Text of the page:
Kontron*, for example, recently introduced a new ruggedized server that primarily targets industrial applications but that can also be used in military and medical applications. The KISS 4U Q57 is the latest member of the company’s KISS (Kontron Industrial Silent Server) family and ships with a choice of Intel® Core™ i3, i5, or i7 processors and the Intel® Q57 Express Chipset.

 

Kontron_KISS.jpg

 

The new server supports AMT 6.0 for remote monitoring of system health. Kontron adds its own PCCM (PC Condition Monitoring System) software on top of the AMT technology to augment remote-monitoring features. The server integrates a TPM 1.2 IC. Moreover, the system includes six SATA interfaces and bays for as many as five internal disk drives. The design supports RST and RAID 0, 1, 5, and 10 configurations.

 

The standard KISS enclosure is rated to meet NEMA IP20 level for protection of the internal electronics. IP20 is a low level of protection that primarily means that fingers can’t reach the inside of the enclosure. Optionally, embedded teams can specify IP52 protection. IP52 implies an enclosure that limits the ingress of dust and is resistant to dripping water. IP52 protection is satisfactory for some military applications as well as industrial and embedded applications.

 

Design teams looking for a single-board computer for mission-critical applications might consider the NuPRO-E330 from Adlink Technology**.  The SBC is packaged in the PICMG 1.3 form factor for full-size PCI-Express (PCIe) based boards. Like the Kontron server, the Adlink SBC offers a choice of i3, i5, and i7 processors and the Q57 chipset. The platform includes both AMT 6.0 and RST technology. Moreover, Adlink offers additional options such as the mPCI3-8770 Mini PCI Express graphics card.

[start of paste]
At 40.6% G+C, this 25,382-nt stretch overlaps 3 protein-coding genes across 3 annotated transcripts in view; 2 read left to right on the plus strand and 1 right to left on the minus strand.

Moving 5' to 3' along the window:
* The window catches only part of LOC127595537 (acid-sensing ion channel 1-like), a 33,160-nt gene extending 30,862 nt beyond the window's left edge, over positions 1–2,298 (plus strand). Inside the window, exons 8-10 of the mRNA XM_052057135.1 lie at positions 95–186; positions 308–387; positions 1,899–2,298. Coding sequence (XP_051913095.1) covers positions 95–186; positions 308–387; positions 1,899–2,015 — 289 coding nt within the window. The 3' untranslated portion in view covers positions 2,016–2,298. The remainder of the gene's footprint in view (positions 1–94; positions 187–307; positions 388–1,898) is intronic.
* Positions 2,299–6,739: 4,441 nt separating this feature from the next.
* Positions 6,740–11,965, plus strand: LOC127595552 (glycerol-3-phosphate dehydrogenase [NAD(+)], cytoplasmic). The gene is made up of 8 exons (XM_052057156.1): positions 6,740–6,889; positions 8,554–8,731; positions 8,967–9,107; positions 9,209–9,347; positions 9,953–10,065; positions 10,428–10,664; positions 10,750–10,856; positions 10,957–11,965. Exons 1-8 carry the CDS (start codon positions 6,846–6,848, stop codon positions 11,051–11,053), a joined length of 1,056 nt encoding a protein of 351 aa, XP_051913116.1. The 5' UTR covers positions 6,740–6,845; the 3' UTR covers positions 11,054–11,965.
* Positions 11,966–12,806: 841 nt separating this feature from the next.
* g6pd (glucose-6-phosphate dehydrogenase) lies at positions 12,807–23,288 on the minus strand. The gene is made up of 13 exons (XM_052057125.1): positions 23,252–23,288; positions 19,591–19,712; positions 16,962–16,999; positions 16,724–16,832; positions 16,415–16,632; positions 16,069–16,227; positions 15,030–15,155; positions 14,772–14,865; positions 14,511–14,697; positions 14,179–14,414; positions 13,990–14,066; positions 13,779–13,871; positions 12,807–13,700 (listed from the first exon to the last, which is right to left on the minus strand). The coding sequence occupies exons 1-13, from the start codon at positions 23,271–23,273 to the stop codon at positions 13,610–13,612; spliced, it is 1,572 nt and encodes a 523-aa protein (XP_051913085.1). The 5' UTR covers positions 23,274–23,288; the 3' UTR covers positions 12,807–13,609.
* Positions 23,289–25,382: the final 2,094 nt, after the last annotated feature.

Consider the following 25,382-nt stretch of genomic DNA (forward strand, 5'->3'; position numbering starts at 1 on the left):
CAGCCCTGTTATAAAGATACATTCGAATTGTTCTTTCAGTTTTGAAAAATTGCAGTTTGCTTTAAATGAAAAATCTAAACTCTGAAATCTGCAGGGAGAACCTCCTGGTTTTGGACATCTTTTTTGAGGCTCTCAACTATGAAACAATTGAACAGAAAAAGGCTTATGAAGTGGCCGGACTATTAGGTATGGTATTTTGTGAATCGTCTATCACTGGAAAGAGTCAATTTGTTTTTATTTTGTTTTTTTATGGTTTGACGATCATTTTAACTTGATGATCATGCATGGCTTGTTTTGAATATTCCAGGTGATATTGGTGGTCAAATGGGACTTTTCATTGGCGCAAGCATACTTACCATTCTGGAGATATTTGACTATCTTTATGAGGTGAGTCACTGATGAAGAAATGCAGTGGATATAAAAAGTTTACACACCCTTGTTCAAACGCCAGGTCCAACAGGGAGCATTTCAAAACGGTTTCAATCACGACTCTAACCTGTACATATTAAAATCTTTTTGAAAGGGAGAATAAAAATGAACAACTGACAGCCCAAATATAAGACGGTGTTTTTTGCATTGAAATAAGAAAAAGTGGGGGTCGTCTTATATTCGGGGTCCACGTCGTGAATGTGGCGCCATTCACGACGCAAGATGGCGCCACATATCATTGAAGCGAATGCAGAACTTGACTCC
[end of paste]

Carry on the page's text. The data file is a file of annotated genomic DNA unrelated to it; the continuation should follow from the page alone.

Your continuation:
For design teams that are using computer-on-module (COM) schemes, a number of companies offer COM Express modules with a full complement of IA technologies. For instance, Radisys*** recently introduced the Procelerant CEQM67 module based on an i7 processor and the Intel® Q67 Express Chipset. That module supports AMT 6.0 and TPM.

 

Today, we’ve only covered a few of the technologies that comprise the full IA portfolio. You might want to also consider the potential of technologies such as Intel® Virtualization Technology, Intel® Hyper-Threading Technology, Intel® Turbo Boost Technology, and others. In aggregate these technologies boost the IA value proposition for embedded designs.

How have you used AMT, RST or other IA technologies to boost performance and/or reliability in an embedded system. Fellow followers of the Intel® Embedded Community would like to see you comment on your experiences. Which IA technology has proven most useful in mission-critical applications and why was it so valuable?

 

Maury Wright

Roving Reporter (Intel Contractor)

Intel® Embedded Alliance

 

*Kontron is a Premier member of the Intel® Embedded Alliance

** Adlink Technology is an Associate member of the Alliance

*** Radisys is a Premier member of the Alliance